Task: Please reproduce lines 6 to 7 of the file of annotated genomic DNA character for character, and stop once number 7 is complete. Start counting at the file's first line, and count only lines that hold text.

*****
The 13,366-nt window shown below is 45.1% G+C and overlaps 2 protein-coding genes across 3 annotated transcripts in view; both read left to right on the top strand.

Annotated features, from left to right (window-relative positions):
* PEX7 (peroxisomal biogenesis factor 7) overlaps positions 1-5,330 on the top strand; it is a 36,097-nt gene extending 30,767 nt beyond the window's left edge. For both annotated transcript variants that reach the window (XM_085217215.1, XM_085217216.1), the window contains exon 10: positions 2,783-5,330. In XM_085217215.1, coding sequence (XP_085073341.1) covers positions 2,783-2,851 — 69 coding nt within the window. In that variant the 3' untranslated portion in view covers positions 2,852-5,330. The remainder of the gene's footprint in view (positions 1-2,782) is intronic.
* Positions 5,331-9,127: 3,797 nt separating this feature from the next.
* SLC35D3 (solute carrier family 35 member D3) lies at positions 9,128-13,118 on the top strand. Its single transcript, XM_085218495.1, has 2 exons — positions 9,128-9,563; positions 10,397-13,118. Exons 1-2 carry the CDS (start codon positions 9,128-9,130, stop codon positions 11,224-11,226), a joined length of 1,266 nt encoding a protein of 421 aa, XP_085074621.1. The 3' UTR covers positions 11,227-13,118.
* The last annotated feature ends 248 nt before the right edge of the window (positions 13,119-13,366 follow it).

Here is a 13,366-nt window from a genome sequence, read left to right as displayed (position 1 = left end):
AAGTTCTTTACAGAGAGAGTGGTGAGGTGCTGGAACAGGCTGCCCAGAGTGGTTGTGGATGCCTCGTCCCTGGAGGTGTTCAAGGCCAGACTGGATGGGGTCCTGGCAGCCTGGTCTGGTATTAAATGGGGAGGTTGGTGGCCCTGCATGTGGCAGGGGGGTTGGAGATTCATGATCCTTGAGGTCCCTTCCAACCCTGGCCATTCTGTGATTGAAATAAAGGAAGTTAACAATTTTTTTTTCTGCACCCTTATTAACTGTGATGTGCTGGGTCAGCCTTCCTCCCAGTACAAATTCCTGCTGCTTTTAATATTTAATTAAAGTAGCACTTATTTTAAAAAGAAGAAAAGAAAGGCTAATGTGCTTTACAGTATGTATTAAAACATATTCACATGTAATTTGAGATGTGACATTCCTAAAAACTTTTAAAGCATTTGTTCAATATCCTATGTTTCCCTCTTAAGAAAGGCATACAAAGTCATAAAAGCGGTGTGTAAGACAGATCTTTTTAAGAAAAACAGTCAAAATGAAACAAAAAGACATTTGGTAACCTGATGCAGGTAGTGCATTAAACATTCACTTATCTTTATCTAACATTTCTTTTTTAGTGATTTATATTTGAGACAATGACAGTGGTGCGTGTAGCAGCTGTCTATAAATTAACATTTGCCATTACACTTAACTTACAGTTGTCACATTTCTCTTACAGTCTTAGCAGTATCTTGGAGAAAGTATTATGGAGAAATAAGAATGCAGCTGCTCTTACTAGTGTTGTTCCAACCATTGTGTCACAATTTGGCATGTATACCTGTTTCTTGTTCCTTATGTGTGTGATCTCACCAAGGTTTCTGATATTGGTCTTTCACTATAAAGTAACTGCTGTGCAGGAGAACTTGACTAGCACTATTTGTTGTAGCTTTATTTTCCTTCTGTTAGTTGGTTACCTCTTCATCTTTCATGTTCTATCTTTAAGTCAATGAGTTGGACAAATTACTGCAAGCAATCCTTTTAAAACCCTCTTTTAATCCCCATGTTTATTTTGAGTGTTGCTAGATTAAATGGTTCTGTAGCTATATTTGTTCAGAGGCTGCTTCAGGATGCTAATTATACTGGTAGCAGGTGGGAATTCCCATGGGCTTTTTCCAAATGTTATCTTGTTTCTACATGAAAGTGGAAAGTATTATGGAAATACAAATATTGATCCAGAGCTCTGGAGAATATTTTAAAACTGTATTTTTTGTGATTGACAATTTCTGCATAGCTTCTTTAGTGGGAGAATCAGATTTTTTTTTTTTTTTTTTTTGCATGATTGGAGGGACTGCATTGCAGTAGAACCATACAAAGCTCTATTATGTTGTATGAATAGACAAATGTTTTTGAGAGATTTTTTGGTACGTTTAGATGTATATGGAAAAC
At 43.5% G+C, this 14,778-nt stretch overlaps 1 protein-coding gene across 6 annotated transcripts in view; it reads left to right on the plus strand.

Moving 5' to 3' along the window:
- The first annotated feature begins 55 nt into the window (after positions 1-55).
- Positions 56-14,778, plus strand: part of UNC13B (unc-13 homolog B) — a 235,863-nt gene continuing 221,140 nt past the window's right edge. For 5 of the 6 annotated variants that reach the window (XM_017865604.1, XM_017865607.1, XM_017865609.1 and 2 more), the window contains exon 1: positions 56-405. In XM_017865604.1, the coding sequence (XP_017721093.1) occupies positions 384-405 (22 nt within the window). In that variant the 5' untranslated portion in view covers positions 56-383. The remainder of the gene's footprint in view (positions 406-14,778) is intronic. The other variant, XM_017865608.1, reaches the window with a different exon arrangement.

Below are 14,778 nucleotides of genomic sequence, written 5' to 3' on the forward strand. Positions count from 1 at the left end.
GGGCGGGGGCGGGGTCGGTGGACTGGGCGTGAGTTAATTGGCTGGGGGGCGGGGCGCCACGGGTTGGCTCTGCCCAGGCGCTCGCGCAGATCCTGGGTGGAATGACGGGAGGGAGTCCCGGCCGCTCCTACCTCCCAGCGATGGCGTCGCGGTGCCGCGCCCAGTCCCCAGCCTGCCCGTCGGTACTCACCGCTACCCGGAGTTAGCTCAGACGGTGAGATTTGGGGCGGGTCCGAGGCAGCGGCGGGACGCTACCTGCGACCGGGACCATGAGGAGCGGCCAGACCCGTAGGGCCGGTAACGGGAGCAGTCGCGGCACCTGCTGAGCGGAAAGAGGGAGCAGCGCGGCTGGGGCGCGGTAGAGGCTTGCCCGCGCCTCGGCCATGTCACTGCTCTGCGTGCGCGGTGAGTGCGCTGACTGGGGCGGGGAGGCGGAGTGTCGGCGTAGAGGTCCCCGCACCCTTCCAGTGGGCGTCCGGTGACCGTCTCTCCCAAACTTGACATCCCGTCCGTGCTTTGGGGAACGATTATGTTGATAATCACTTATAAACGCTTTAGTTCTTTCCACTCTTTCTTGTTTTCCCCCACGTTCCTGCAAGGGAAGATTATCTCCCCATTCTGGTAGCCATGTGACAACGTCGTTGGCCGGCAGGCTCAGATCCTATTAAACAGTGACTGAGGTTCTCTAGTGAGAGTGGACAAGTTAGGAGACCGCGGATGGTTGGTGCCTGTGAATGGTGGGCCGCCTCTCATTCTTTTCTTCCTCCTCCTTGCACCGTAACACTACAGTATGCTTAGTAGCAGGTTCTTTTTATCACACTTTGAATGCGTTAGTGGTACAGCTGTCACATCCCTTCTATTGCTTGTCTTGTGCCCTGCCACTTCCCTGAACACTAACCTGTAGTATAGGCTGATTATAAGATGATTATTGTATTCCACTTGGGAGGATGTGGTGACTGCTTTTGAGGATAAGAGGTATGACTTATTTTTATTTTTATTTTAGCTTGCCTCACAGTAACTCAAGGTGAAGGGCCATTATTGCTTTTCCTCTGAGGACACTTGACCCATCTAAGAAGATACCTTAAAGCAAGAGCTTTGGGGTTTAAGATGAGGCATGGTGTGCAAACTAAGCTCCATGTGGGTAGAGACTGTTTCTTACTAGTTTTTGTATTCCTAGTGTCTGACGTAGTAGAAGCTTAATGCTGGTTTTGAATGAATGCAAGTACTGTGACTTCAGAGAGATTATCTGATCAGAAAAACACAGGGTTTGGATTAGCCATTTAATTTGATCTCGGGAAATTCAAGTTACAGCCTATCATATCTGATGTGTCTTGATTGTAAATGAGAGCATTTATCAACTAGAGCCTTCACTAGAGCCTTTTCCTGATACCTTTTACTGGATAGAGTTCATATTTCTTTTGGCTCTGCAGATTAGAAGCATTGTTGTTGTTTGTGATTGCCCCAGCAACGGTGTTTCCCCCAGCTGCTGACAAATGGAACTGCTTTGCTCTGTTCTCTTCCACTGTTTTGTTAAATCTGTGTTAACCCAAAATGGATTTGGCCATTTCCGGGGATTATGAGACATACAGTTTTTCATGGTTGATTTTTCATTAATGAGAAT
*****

* The last annotated feature ends 248 nt before the right edge of the window (positions 13,119-13,366 follow it).

Here is a 13,366-nt window from a genome sequence, read left to right as displayed (position 1 = left end):